HELENA - Jimmy St. Goddard wore a white tuxedo and an eagle feather headdress into the civic center, leading the way for Gov. Brian Schweitzer, who danced into the ballroom behind him Saturday night.
This was the kickoff for the largest and most formal of three inaugural ball parties.
"It's interesting when the chief executive walks in behind the man with the headdress," said Samantha Coulter of Helena, who was among more than 3,000 people attending inaugural events between the Helena Civic Center, Carroll College and the Great Northern Hotel.
Blackfeet Nation Tribal Councilman St. Goddard ushered Schweitzer into the civic center ballroom as a sign of respect, a common tradition among many tribes. Native people were allowed to further honor the governor through traditional song and dance. Drummers representing tribes across the state sang an honor song as the governor made his way into the room.
"Being invited is an honor itself," said singer Conrad Fisher of the Northern Cheyenne Tribe. "To be able to have this working relationship with the state government is unprecedented, especially at a ball like this. To sing this song is unique."
The evening proved to be a vivid mix of cultures with some Natives sporting traditional dress, mingling with non-Natives wearing sequined dresses. Juanita Sloss of Browning was given the honor of dancing with the governor as the two led ball-goers in an Owl Dance.
"I'm happy to be here," said Sloss. "I've never been to anything like this in my life. I didn't know things like this existed."
Roberta Fog in the Morning, a nurse from Bozeman, said she never thought of attending any previous governor's ball. But this administration is different, she said. "Gov. Schweitzer is the first governor to empower the Native American Indians. I think that's great," she said as she stood near the drum group.
"I thought the tone was superb," said Tim Coulter of the Indian Law Resource Center. "It was positive recognition of Indian people in Montana. As a leader, he's not doing this because he needed the votes. He recognizes they are a leading part of this society."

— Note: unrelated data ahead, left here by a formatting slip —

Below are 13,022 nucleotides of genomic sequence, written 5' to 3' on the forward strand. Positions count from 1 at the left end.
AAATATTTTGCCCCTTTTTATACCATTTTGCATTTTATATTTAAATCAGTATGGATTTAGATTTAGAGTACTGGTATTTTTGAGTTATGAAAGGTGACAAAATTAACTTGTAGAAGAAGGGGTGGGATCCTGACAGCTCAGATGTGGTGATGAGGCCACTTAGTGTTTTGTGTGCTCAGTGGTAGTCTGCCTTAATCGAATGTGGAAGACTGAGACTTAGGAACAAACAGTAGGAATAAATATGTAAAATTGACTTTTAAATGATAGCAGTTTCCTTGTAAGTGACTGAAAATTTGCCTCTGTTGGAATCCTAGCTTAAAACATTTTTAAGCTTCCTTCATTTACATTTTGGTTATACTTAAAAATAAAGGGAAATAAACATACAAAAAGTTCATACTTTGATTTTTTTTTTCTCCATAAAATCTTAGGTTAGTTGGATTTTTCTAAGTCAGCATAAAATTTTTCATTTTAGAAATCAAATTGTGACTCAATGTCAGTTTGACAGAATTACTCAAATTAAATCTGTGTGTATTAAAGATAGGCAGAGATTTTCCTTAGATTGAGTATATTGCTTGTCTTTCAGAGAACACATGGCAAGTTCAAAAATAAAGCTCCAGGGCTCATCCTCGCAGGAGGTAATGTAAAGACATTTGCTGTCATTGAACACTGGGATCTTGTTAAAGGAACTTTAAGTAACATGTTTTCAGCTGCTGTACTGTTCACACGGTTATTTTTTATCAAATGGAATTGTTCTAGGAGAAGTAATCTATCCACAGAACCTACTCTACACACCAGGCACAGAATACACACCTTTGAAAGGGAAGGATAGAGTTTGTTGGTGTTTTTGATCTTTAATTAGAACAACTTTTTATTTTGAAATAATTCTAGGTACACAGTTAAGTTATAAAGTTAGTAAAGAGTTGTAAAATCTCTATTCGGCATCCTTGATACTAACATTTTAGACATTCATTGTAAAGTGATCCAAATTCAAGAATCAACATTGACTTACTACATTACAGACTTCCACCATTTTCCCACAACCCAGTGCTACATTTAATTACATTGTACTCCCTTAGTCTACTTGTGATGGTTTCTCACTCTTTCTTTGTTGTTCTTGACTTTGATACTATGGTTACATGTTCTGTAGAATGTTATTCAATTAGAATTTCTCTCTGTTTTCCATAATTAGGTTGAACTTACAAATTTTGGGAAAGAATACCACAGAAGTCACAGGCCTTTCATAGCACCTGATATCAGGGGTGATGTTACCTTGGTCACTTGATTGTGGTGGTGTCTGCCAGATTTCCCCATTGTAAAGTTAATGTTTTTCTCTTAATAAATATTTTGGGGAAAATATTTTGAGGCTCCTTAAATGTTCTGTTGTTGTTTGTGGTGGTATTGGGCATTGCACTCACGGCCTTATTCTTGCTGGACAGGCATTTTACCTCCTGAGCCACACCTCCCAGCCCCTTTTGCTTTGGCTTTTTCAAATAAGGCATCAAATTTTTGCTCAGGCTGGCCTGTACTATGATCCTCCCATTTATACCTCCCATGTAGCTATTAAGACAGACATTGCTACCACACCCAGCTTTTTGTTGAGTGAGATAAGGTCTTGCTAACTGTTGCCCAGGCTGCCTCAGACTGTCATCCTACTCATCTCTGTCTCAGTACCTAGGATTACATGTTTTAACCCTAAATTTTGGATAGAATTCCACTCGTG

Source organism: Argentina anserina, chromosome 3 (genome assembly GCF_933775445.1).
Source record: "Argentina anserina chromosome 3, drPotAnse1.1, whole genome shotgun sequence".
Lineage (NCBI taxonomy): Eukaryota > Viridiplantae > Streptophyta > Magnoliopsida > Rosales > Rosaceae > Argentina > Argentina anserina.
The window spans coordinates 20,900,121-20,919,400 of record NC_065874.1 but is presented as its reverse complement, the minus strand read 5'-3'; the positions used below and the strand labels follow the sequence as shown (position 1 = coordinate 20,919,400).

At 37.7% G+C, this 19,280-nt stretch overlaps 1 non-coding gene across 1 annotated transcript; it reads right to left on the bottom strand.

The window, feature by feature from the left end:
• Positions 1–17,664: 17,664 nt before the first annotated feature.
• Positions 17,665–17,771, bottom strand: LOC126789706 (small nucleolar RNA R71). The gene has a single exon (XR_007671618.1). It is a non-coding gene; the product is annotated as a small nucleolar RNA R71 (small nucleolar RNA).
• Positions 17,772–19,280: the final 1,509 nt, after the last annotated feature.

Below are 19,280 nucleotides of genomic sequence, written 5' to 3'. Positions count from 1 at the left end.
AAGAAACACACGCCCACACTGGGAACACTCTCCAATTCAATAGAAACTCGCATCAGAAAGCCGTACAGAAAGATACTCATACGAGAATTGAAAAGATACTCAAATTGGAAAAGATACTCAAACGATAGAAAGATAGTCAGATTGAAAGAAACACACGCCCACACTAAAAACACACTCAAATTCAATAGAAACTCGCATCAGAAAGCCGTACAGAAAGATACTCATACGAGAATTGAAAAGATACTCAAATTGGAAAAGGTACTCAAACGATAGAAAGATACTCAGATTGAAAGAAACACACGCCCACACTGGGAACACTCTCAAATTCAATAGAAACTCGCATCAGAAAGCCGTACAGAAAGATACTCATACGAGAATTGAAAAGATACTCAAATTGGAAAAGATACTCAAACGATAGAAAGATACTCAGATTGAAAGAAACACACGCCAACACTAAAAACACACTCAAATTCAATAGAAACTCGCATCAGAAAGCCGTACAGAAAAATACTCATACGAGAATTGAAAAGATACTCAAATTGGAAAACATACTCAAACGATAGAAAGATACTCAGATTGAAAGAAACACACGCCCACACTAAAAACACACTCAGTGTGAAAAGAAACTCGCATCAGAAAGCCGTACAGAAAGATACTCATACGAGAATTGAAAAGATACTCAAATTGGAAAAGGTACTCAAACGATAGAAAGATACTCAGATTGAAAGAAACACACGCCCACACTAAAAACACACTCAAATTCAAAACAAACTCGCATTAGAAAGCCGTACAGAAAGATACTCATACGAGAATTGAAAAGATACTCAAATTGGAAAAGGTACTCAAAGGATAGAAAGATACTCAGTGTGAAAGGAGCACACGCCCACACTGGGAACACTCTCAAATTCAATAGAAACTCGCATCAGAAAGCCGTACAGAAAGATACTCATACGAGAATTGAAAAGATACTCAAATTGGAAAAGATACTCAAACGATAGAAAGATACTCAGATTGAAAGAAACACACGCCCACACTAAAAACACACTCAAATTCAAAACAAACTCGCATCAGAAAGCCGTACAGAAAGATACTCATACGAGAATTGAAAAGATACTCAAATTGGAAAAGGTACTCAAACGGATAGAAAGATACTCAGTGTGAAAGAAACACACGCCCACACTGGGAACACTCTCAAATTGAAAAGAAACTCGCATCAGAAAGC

To wit: Schweitzer has appointed several Native people to key positions within his administration, including senior roles in policy and transportation. Many more have been considered and selected for prominent boards, including the Northwest Power and Conservation Council. Last week, he named Elouise Cobell of the Blackfeet Nation and Janine Pease of the Crow Nation to the Board of Investments and the Montana Human Rights Commission, respectively.
Cobell, one of four new Board of Investments members, will be responsible for investing state funds in the Unified Investment Program. And she will help provide investment solutions for new and expanding Montana businesses.
She now serves as executive director of the Native American Community Development Corp., and also helped found the country's first Native-owned bank, which became the Native American Bank. For her work in holding the federal government accountable, she received a 1997 "genius grant" from the McArthur Foundation.
Pease, one of three new appointments for the Montana Human Rights Commission, will help lead the quasijudicial board in upholding the state's anti-discrimination laws.
She is Rocky Mountain College's vice president for American Indian Affairs. In 1990, she was named the 1990 Indian Educator of the Year, and in 1994 she also received a McArthur genius grant award for her work in education.
St. Goddard described the blooming relationship as nothing less than spiritual. The new circumstances are further bolstered by the presence of eight Natives holding seats in the Legislature.
"He's done more for Indian Country in a month and a half than the other 23 governors in Montana history," Rep. Jonathon Windy Boy, D-Box Elder, told the packed ballroom. His remarks brought cheers and applause.
Schweitzer's inclusive covenant with Native people is not lost on non-Natives, either.
"As a white person, it's about time Native people got included in the process," said actress Margot Kidder of Livingston. "I think Schweitzer realizes that."
As the evening wound to a close, Becky Deschamps of Missoula shook drummer Dave Jersey's hand. "It's something we've not had in Montana recognition of the people that preceded us," she said. "I think it's wonderful this administration not only recognized them but thanked them for their contributions to this state."